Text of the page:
The handing down of the Napthine Report (formally known as the National Regional, Rural and Remote Tertiary Education Strategy) last week brought a welcome affirmation (in broad strokes) of the innovative developments occuring through the Centre for the Future of Schooling at AC, particularly in the development of the Hub approach to teacher training. As Chris Ronan, of the APPS Policy Forum noted,
In the last decade, policy initiatives have focused on encouraging RRR high school students to attend university, and have been increasing accessibility through mechanisms like the Demand Driven Funding System. These policies have largely been successful in getting students into higher education, but have ultimately failed to ensure that RRR students stay in university and complete their degrees. (Ronan, Reimagining retention for rural, regional, and remote www.policyforum.net/reimagining-retention-for-rural-regional-and-remote-students/students, APPS)
Worse, even when they do finish their courses, the funding models underpinning teacher education effectively reinforce the brain drain towards the cities.
The Regional Education Expert Advisory Group recommended, inter alia, that the government seek to 'Improve access to tertiary study options for students in RRR areas by:
providing demand-driven funding for university places in regional areas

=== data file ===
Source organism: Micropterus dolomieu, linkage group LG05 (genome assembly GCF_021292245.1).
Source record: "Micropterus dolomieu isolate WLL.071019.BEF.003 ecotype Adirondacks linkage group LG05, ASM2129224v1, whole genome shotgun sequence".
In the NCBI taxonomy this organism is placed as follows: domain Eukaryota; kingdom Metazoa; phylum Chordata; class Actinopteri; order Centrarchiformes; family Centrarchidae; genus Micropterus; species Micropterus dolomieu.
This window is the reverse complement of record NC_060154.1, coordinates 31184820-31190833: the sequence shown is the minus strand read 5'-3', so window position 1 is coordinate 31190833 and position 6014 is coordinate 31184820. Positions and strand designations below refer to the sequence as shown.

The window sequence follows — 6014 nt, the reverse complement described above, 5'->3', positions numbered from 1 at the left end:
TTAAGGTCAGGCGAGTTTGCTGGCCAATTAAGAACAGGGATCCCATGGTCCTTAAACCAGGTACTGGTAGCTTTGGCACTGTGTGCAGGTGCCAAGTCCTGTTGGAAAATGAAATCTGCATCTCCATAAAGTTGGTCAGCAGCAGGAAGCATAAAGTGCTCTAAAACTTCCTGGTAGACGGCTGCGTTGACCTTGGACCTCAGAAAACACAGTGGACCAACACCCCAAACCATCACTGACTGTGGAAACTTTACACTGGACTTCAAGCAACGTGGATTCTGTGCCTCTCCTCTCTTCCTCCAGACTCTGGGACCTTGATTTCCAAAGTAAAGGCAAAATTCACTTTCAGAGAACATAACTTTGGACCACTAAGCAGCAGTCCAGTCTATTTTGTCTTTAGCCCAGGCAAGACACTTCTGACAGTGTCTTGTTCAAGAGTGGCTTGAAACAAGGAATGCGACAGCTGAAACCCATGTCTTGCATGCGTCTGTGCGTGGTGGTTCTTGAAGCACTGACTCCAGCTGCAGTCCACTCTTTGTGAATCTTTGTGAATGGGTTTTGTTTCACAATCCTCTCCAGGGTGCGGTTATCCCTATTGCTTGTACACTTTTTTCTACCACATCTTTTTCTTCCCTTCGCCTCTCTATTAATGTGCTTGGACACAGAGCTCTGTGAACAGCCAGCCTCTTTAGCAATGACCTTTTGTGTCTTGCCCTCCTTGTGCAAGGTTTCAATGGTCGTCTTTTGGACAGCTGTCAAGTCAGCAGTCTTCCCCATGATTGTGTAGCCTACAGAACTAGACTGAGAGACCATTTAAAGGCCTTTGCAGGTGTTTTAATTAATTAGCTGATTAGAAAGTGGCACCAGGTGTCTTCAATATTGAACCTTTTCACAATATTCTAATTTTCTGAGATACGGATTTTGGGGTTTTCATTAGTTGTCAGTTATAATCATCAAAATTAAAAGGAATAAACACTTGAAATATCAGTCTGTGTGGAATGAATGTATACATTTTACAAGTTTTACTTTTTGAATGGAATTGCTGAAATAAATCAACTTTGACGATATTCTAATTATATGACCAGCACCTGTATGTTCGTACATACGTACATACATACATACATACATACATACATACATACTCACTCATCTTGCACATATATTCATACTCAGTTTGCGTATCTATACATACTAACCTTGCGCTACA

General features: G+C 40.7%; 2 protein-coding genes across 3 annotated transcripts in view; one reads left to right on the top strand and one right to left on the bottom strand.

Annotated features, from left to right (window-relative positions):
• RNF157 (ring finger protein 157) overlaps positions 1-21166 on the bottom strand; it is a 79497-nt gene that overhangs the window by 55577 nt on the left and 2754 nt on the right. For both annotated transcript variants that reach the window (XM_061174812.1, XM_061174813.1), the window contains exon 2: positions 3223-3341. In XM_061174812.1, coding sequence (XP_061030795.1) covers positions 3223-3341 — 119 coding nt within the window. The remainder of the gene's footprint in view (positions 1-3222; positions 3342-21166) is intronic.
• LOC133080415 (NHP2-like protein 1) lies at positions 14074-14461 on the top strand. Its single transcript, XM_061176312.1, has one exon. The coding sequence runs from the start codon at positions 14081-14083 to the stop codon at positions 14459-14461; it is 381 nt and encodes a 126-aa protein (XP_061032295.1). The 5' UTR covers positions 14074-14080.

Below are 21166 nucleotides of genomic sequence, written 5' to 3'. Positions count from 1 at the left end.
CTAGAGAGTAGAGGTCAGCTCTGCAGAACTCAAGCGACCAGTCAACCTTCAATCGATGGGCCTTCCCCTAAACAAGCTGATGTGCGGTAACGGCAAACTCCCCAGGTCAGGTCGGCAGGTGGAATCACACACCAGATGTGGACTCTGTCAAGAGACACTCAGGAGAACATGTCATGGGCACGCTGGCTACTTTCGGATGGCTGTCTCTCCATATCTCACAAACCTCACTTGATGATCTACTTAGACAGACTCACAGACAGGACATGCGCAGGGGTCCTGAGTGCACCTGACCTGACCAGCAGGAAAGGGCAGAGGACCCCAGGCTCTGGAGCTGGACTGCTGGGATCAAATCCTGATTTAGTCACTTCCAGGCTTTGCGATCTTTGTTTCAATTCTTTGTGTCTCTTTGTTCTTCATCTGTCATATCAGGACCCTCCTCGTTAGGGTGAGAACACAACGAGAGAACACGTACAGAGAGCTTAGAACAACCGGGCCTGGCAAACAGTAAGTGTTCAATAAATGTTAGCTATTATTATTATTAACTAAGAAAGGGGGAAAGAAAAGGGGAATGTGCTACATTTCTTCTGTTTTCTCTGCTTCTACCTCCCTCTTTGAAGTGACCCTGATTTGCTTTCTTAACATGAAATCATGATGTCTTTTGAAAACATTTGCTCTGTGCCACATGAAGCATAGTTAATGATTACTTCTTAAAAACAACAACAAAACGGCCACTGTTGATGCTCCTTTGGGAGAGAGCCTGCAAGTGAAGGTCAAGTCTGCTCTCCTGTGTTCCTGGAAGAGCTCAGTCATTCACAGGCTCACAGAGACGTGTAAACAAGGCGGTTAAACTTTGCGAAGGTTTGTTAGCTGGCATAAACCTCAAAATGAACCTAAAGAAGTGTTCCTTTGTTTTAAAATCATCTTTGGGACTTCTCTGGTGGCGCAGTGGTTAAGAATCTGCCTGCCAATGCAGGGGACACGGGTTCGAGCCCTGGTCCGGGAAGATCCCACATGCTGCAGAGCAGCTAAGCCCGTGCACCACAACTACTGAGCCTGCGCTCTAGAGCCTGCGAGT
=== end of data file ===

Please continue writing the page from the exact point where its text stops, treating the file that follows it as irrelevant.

exploring new higher education offerings focused on professional skills development
expanding access to Regional Study Hubs
addressing problems with student access to affordable, reliable, high speed internet services, and
improving access to high quality VET programs in RRR areas.
Each of these elements are functional parts of, or point to the need for, a Hub-based model. The impact on training on country for country is an essential element of building sustainablility for RRR settings. Whilever government continues to fund large 'retail' programs which pull students out of the communities, and do not create investment in RRR communities, the additional funding announcements (e.g. the $42 million announced by the Victorian government last week) will continue to just prop up an unsustainable system by rewarding ineffective behaviours.
CFS researchers and staff contribute regularly to the FSB. The aim is to keep you in the loop as to the range of our activities, perhaps suggesting points of common interest.